Although the calendar says that we still have a few days of summer left, fall is definitely in the air. The days are shorter, the nights are cooler, the humidity is lower, there is a touch of fall color in the foliage and the stores are full of apples, pumpkins and other fall produce. It’s harvest time!

Here at the Nantucket Conservation Foundation, we do quite a bit of harvesting at this time of year. For many years, our Science and Stewardship Department has been collecting, drying and saving seed of common native plant species that occur on our properties. We collect seed of numerous wildflower species that are easy to propagate, as well as common graminoids (grass-like herbaceous plants, including grasses, sedges and rushes).

Harvesting little bluestem seed at Tupancy Links (photo: NCF staff)

We use this local seed for a number of research and restoration projects (described below). But why not just buy the seed from a seed company, as many people do when they are starting their vegetable gardens in the spring? When it comes to native species that occur in natural areas, many of them (especially in an isolated place like Nantucket) are uniquely adapted to our unique growing environment and climate: soil type, wind, salt spray, temperature, annual precipitation, etc. These “local genotypes” may have slight but important genetic differences that allow them to thrive under such specific growing conditions. Because they are the most likely to survive and succeed without being pampered, these are the plants that we want for our restoration projects!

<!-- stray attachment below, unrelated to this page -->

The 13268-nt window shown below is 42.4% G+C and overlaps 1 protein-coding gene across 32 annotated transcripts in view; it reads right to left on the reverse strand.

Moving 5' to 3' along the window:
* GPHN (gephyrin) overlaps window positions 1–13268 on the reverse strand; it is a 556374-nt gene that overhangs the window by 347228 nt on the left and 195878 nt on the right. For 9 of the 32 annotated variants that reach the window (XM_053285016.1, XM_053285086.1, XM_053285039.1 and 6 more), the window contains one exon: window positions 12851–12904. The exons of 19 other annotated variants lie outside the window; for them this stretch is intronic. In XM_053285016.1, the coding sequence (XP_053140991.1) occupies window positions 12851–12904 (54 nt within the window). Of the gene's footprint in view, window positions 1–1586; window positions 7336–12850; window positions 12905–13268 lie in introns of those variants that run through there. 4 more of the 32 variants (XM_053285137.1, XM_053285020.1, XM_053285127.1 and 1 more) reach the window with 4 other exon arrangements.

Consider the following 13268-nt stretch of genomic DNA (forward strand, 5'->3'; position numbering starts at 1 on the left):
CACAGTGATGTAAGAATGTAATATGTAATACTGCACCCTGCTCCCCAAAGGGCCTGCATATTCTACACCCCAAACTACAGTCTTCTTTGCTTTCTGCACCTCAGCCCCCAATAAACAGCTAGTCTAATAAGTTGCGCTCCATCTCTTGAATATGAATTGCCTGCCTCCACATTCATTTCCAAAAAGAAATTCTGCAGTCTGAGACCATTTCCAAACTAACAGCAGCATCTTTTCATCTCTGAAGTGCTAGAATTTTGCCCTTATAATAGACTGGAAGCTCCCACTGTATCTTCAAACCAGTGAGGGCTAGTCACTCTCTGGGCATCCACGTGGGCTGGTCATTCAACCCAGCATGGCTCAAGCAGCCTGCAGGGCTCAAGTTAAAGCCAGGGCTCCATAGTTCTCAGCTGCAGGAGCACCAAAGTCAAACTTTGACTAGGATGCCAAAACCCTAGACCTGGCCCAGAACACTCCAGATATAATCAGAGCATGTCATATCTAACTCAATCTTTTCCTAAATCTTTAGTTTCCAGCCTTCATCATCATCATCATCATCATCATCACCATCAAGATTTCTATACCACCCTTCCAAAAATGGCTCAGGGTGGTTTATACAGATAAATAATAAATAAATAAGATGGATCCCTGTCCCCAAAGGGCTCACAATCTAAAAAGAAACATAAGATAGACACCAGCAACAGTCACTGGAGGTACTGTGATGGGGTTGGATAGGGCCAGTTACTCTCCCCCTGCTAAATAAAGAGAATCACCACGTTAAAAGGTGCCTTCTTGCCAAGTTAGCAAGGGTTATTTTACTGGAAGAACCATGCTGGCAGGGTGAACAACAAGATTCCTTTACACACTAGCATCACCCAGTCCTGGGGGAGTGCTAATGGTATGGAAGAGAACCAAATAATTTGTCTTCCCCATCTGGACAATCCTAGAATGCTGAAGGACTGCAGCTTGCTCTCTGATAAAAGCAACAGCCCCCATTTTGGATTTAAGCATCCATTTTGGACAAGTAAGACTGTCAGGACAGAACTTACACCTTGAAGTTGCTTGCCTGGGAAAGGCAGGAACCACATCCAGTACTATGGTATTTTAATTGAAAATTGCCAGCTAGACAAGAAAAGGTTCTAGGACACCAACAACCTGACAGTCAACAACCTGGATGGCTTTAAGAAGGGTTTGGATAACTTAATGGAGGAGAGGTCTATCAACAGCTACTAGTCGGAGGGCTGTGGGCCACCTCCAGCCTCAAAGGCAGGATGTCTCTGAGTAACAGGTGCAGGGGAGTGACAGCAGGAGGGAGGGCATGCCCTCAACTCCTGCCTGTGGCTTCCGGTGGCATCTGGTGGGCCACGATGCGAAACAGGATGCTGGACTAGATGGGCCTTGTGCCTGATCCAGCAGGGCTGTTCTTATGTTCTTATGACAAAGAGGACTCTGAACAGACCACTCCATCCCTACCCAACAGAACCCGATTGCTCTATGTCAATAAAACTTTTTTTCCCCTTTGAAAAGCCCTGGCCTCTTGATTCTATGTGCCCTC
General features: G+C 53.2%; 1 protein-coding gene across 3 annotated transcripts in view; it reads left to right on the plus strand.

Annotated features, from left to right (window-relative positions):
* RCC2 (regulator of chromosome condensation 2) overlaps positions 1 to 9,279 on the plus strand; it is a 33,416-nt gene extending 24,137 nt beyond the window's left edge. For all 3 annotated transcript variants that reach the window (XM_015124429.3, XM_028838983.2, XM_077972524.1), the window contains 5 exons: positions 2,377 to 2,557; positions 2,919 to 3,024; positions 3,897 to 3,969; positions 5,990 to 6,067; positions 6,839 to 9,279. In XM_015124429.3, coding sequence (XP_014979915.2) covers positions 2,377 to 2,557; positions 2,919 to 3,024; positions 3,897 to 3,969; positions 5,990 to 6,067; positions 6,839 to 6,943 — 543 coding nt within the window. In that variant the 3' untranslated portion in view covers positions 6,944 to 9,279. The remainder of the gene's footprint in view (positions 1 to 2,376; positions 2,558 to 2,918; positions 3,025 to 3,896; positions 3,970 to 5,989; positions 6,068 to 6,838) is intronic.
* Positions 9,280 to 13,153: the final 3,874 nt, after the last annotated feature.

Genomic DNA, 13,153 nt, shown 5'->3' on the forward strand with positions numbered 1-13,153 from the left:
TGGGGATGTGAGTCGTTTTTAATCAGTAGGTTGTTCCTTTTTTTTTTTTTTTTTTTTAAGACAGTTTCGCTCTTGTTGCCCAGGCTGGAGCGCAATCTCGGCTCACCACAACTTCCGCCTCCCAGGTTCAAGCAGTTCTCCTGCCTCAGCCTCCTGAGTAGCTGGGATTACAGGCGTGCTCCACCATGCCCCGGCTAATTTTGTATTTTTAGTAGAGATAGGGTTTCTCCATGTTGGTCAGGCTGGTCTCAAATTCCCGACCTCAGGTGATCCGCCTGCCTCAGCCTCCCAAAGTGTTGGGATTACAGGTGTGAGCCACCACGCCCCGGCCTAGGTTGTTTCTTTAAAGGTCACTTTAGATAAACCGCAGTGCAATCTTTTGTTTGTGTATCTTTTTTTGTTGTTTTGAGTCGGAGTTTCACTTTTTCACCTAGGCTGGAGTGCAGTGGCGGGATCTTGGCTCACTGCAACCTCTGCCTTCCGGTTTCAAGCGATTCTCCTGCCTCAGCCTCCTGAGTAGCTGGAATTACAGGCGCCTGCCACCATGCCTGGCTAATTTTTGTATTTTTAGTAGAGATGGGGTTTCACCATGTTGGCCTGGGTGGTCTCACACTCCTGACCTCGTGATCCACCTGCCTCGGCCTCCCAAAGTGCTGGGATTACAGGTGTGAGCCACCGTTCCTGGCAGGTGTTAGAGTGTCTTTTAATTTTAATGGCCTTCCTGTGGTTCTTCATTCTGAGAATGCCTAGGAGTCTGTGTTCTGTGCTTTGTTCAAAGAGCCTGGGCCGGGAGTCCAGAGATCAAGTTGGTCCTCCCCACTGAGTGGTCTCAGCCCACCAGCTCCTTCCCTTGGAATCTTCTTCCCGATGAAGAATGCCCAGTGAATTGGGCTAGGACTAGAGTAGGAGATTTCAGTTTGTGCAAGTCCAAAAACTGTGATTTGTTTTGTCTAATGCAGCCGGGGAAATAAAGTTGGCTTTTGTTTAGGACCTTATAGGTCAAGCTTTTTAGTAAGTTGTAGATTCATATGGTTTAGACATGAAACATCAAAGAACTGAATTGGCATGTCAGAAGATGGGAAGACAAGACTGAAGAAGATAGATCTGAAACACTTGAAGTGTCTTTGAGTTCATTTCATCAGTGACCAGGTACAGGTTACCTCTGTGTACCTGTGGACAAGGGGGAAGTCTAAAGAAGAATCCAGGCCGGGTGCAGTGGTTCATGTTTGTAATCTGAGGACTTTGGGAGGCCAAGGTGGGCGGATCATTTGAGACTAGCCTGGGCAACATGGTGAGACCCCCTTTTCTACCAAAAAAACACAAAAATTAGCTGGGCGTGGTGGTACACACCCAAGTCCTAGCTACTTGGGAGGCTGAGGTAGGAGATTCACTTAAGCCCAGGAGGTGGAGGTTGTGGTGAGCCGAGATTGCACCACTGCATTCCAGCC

Collected little bluestem seed in the seed harvester (photo: NCF staff)

Within the next several weeks, you may see our staff out and about on properties such as Tupancy Links and Sanford Farm using a UTV to tow a seed harvester through our grasslands. This equipment is very effective at detaching the seed of native grasses such as little bluestem (Schizachyrium scoparium) using a large, rotating brush that catches the seed and deposits it into a hopper. We are careful to only harvest a small amount from each site, and to rotate sites used between years so that we do not deplete our seed sources.

Native, locally collected seed being sown in a grassland restoration research project (photo: NCF staff)

Little bluestem is one of our dominant, native sandplain grassland species – it thrives in nutrient poor, sandy, drought-prone soils in full sun. So, it is a perfect native choice for several sandplain grassland restoration projects we have underway or to re-vegetate eroded trail and road edges that have been worn down by over-use. Once we are further down the road with our Windswept Bog wetland restoration project, we will also be using locally-collected seed of this species to restore the upland edges surrounding the restored wetland with sandplain grassland associated plant species. Little bluestem can be directly seeded out on the landscape, or propagated in the Foundation’s native plant greenhouse and later out-planted as plugs.

Native grasses propagated in the Foundation’s greenhouse (photo: NCF staff)

At this time of year, our staff are also hand-collecting seed of many native wildflower species such as sickle-leaved golden aster (Pityopsis falcata), seaside goldenrod (Solidago sempervirens) and fragrant everlasting (Pseudognaphalium obtusifolium), as well as other graminoids including switchgrass (Panicum virgatum), Indian grass (Sorghastrum nutans) and big bluestem (Andropogon gerardii). This seed is also stored over the winter and propagated in our greenhouse for use in restoration projects and for adding to our growing native plant garden and pollinator meadow here at the Foundation’s office. We also directly sow this seed in areas where we have active restoration projects underway. For example, we will be hand collecting seed of common, native wetland plant species to re-vegetate the shoreline of NCF property on Long Pond, where we are currently managing a dense population of non-native, invasive common reed (Phragmites australis).